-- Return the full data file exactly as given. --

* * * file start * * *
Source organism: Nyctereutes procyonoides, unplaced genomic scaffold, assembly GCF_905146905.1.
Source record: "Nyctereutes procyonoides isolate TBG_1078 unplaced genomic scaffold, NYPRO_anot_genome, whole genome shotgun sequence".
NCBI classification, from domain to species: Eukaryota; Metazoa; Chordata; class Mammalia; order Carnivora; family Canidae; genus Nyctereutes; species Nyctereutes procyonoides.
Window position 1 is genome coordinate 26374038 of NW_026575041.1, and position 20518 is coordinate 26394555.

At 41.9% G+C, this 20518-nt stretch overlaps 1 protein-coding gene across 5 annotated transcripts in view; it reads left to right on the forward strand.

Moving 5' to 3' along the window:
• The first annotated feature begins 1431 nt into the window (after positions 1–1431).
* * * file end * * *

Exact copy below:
Source organism: Nyctereutes procyonoides, unplaced genomic scaffold, assembly GCF_905146905.1.
Source record: "Nyctereutes procyonoides isolate TBG_1078 unplaced genomic scaffold, NYPRO_anot_genome, whole genome shotgun sequence".
NCBI classification, from domain to species: Eukaryota; Metazoa; Chordata; class Mammalia; order Carnivora; family Canidae; genus Nyctereutes; species Nyctereutes procyonoides.
Window position 1 is genome coordinate 26374038 of NW_026575041.1, and position 20518 is coordinate 26394555.

At 41.9% G+C, this 20518-nt stretch overlaps 1 protein-coding gene across 5 annotated transcripts in view; it reads left to right on the forward strand.

Moving 5' to 3' along the window:
• The first annotated feature begins 1431 nt into the window (after positions 1–1431).